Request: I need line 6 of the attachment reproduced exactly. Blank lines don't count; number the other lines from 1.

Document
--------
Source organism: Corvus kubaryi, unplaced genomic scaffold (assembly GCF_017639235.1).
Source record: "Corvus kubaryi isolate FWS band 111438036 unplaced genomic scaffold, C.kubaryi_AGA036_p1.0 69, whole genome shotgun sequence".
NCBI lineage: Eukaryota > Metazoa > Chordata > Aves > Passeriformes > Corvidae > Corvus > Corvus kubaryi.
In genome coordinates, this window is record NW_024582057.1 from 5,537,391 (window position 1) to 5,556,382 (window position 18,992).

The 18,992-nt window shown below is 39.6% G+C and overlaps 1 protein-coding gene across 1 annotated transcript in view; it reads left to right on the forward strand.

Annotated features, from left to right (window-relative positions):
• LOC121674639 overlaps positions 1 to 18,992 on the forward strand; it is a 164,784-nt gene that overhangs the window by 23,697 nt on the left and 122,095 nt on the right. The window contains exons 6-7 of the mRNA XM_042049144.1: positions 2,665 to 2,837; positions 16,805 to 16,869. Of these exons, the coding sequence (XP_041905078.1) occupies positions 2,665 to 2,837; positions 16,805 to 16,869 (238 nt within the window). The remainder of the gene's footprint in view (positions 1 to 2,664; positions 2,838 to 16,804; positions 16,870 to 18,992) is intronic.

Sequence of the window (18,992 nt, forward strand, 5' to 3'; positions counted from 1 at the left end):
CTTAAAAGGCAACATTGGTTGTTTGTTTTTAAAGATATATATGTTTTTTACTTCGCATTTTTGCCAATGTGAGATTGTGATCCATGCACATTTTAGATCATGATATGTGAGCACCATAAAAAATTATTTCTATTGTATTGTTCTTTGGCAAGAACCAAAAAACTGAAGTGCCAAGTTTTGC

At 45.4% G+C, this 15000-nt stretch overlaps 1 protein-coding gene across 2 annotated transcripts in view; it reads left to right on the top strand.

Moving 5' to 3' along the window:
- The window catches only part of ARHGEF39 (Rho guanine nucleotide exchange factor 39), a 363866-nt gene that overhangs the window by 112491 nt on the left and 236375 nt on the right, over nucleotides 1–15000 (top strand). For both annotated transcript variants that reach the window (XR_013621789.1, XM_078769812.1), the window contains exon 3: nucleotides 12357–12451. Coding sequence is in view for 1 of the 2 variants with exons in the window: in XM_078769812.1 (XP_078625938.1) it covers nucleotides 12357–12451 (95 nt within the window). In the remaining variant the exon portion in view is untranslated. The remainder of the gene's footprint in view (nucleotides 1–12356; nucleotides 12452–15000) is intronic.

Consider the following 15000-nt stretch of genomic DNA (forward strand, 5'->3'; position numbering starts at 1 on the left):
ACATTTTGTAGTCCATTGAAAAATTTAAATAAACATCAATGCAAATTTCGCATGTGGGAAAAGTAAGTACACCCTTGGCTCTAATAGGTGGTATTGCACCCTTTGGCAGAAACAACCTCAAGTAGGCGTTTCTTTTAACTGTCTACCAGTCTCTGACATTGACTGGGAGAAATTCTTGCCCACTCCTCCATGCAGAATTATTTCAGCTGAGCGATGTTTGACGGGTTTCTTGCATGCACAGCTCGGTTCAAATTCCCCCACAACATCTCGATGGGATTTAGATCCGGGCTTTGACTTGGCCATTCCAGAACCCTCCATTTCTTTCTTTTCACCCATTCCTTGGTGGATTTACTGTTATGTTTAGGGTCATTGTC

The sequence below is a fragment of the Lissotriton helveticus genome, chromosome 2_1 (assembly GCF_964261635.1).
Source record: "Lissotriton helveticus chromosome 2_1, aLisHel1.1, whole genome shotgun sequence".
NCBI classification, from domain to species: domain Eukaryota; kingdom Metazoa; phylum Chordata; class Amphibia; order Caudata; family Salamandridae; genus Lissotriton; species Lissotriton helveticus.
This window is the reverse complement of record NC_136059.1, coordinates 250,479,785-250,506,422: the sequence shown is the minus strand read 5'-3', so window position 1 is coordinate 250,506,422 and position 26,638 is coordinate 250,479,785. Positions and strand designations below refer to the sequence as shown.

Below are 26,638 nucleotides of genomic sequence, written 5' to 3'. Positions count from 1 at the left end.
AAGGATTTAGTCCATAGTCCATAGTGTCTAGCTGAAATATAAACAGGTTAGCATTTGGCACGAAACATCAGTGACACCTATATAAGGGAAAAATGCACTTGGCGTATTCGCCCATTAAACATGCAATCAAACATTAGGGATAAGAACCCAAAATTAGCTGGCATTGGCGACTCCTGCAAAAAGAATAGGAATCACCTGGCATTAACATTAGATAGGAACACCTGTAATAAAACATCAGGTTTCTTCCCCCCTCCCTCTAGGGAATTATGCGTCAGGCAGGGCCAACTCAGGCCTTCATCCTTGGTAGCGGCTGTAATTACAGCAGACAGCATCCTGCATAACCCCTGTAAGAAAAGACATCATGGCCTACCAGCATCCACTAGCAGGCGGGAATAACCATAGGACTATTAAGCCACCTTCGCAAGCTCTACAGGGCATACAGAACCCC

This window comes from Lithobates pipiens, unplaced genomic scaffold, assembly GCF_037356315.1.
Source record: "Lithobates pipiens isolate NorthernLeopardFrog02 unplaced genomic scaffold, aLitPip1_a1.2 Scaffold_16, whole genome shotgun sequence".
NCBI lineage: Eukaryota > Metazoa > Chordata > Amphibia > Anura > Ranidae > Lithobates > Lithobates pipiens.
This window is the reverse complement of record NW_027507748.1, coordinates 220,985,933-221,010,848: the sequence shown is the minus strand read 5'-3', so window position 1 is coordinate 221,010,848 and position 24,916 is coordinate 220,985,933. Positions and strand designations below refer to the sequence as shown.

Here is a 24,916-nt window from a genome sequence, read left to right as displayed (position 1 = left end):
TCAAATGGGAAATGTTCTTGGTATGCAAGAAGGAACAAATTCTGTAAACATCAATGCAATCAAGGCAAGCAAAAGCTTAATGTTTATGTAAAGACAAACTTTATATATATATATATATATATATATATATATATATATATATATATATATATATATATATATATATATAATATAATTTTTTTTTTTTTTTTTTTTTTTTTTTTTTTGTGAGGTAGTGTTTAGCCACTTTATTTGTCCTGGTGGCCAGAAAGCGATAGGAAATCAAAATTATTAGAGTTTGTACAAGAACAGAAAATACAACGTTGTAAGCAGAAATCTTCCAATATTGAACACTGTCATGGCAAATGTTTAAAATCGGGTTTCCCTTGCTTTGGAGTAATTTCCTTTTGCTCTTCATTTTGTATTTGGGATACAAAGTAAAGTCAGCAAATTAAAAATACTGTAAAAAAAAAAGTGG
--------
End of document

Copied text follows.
Annotated features, from left to right (window-relative positions):